By Frank Kourt
A group of Kentucky middle school students had what can only be described as an out-of-this-world experience Friday as they got to ask questions of an astronaut aboard the International Space Station.
Using a video/audio downlink with the space station, orbiting about 220 miles above Earth, the selected students from middle schools got to ask questions of Tom Marshburn, M.D., ranging from what it’s like to experience microgravity to whether he would be willing to go deeper into space, should the opportunity present itself.
Virginia Deaver, a student at Berea Community Middle School, who asked the question about microgravity, said she’s thinking about entering the field of astrophysics and found Friday’s experience fascinating.
“I’m so honored to have been part of this,” said Deaver. Marshburn answered that while experiencing microgravity is interesting, he looks forward to the day when he can again set down a coffee cup without having it float away.
Triston Fitzpatrick and Maria Hoover, both of B. Michael Caudill Middle School in Richmond, asked a question about what it’s like to work with fellow astronauts and cosmonauts.
“Absolutely wonderful,” replied Marshburn, who added that one of the best things about the venture is getting to know and work with personnel from other countries and cultures.
Fitzpatrick said the experience made him a bit nervous, but both students agreed that it was impressive to be able to look at and talk directly to an astronaut while he was orbiting in space.
Sam House, of Berea Community Middle School, who is contemplating a career as an architect, called the experience “very interesting,” a reaction that was obviously common to all who participated.
Bryden Allen, of Clark-Moores Middle School, was the fifth Madison County student who was chosen to ask a question.
The five Madison County students who participated in the downlink were among 23 students chosen to ask questions during the 15-minute downlink, which was made possible
by a partnership among EKU and Kentucky Educational Television and NASA.
The students who got to ask questions were chosen on the basis of essays and their submitted questions. Those who were unable to get their questions in because of time constraints were able to pose their questions to a panel of experts at the planetarium following the downlink.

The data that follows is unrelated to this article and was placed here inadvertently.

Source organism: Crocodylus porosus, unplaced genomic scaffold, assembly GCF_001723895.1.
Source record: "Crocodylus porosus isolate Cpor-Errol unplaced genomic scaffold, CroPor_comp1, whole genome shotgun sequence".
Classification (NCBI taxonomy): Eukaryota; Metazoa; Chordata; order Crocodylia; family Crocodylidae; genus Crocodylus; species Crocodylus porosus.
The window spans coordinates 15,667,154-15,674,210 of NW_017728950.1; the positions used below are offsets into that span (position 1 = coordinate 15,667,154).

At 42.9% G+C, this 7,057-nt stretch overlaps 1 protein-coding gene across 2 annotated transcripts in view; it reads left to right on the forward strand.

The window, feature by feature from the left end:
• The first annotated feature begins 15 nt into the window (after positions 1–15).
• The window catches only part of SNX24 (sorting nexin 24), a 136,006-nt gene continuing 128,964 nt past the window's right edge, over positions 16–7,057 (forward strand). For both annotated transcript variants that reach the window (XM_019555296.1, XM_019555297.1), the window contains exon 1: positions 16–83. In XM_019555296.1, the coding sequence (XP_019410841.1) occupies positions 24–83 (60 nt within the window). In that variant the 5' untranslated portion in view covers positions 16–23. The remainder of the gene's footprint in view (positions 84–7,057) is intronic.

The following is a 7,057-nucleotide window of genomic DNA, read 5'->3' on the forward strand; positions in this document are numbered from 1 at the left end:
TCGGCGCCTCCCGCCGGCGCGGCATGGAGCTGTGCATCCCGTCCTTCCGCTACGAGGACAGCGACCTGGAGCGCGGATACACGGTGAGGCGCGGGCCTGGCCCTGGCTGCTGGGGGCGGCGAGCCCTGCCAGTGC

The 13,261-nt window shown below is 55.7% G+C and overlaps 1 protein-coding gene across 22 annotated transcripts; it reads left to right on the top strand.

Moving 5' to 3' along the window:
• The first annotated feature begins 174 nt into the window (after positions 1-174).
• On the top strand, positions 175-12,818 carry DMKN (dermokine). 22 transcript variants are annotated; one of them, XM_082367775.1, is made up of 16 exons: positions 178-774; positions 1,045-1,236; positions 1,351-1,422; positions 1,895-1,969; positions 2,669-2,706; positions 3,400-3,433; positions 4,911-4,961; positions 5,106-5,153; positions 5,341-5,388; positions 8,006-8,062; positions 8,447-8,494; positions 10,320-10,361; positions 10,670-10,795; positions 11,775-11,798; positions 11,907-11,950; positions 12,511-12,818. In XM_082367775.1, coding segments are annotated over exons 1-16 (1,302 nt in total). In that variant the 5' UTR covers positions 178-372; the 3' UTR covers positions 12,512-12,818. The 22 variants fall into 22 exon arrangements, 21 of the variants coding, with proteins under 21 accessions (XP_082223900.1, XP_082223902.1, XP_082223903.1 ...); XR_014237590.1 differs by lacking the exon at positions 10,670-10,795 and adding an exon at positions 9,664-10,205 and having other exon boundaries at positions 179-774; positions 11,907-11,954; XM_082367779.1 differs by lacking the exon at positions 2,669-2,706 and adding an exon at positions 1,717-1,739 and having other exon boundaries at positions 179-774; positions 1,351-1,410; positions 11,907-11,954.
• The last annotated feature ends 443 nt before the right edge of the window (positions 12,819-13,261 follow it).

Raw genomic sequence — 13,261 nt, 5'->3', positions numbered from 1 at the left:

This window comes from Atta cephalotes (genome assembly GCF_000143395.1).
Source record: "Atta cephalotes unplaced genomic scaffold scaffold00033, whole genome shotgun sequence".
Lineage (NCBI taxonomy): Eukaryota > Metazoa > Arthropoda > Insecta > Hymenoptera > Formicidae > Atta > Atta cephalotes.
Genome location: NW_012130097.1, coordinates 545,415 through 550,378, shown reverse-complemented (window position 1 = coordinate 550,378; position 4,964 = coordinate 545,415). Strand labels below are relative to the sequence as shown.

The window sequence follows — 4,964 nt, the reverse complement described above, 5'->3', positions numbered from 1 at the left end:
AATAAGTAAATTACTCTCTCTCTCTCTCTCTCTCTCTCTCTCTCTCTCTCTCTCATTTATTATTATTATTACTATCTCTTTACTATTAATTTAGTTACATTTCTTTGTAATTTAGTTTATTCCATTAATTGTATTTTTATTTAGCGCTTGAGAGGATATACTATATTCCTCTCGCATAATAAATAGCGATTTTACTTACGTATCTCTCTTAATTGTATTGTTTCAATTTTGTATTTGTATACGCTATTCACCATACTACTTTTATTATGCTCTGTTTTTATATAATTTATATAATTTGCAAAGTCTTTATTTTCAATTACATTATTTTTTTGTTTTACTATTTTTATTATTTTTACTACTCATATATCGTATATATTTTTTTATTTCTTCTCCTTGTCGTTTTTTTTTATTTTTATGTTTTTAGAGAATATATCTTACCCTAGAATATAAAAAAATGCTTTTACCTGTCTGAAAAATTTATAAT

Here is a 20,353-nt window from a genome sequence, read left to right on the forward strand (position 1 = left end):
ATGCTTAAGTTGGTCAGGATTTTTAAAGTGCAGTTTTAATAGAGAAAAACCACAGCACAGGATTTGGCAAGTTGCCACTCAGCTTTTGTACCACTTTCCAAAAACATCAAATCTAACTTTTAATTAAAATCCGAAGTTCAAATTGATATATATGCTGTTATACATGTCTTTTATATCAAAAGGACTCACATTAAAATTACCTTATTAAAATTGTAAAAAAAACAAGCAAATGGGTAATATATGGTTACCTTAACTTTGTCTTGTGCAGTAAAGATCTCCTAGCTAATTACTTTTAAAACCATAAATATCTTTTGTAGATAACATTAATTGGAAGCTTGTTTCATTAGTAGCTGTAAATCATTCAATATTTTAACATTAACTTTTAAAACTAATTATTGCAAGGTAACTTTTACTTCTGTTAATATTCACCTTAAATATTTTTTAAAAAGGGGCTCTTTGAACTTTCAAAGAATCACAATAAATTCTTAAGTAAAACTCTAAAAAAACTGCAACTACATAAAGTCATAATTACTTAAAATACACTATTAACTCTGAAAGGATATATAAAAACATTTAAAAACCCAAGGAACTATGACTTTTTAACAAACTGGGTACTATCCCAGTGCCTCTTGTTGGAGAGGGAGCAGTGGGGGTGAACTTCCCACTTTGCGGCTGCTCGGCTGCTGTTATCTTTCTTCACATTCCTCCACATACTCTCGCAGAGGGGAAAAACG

EKU was selected by NASA as one of only six downlink sites nationwide where students were able to converse with space station astronauts. The event was broadcast live by KET, allowing students in classrooms throughout the state to tune in during the downlink.
The event took place in EKU’s Hummel Planetarium. Following the downlink, the students adjourned to the adjacent Perkins Building for more activities, including the judging of science projects, breakout sessions and lunch.
The event included 160 seventh- and eighth-grade students from 45 area schools, including seven in Madison County, who were identified as gifted or talented in science and/or mathematics.
The program was coordinated for EKU by the
university’s Science, Technology, Engineering, Mathematics and Health (STEM-H) Institute, whose goals include supporting and expanding partnerships between EKU, schools and communities; advancing the public understanding of the needs and opportunities in the STEM-H disciplines; and increasing learning opportunities and levels of achievement in students in the stated disciplines.
Jaleh Rezale, Ph.D., associate dean of graduate education and research, and interim director of the STEM-H Institute, said the project fulfilled all three goals of the institute.
“We are focusing on middle school students, since research has shown this age group is the most vulnerable,” she said.
“This is the time they decide about their educational interests. Often it is the time they lose interest in math and science. What excites me is the opportunity to inspire and excite the students and teachers about mathematics, science and technology.”